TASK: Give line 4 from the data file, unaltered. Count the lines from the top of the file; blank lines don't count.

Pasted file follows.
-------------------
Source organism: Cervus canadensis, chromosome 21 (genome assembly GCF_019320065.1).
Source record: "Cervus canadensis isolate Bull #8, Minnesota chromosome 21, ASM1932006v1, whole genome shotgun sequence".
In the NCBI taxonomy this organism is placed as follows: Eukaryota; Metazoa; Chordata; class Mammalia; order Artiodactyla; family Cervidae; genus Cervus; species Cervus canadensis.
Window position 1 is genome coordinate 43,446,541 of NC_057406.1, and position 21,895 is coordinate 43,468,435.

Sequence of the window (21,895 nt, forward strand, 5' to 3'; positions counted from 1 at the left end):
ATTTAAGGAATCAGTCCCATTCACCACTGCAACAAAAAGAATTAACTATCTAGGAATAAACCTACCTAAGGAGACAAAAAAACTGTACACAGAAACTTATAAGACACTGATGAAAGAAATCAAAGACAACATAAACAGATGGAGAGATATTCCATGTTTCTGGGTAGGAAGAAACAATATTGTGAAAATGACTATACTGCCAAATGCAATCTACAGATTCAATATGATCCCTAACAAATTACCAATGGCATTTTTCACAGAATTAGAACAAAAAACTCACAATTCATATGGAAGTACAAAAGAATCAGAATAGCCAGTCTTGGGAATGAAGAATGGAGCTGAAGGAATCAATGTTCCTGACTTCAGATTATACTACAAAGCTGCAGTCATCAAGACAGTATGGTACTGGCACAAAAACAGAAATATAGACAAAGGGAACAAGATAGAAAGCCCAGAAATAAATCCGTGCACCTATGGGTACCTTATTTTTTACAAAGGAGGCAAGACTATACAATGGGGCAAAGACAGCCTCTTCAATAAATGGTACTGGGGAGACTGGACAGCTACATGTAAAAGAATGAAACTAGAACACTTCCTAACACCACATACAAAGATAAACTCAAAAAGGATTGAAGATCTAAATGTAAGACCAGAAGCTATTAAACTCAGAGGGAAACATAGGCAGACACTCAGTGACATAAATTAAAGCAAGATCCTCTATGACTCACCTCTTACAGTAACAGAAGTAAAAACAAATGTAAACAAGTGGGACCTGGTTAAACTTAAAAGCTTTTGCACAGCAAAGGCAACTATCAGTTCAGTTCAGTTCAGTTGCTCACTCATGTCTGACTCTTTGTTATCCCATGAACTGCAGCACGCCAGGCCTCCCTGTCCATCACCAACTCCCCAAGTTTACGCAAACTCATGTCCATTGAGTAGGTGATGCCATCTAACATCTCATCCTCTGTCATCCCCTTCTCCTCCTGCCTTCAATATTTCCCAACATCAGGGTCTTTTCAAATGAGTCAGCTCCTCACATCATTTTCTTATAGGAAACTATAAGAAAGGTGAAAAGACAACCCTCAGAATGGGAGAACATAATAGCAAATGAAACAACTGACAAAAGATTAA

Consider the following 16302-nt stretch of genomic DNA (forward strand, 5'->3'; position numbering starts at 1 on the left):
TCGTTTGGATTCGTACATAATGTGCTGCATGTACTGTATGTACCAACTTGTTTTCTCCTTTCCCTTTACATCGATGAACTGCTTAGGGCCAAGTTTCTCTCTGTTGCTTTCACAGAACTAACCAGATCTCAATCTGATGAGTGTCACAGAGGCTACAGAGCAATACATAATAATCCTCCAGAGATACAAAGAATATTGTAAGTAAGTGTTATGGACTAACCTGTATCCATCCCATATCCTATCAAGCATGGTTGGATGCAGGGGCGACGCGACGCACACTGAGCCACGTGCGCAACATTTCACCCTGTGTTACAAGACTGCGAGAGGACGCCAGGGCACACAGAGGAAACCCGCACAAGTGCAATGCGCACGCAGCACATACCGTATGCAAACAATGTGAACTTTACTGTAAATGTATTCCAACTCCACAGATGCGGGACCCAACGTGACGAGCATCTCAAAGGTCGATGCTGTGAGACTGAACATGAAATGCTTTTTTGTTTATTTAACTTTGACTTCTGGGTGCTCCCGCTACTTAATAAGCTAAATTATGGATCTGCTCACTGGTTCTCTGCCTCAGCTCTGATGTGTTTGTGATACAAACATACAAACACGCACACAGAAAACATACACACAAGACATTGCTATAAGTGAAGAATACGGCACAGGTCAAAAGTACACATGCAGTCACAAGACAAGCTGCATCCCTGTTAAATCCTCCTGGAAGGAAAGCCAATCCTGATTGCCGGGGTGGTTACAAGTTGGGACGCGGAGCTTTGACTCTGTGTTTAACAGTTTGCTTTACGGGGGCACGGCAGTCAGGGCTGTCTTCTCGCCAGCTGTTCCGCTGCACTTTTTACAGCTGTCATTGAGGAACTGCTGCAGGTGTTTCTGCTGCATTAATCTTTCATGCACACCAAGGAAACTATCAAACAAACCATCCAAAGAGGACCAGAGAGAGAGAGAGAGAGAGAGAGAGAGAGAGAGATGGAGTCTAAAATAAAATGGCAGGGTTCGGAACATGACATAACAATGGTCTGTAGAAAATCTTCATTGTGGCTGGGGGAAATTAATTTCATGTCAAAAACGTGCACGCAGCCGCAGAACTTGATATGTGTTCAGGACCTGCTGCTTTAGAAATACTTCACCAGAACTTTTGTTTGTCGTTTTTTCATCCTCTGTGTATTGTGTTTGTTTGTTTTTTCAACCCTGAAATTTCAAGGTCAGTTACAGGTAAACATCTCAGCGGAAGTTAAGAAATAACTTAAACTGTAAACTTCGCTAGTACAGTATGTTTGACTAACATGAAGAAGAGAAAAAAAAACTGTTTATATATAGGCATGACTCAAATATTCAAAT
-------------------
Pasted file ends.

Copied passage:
Window position 1 is genome coordinate 43,446,541 of NC_057406.1, and position 21,895 is coordinate 43,468,435.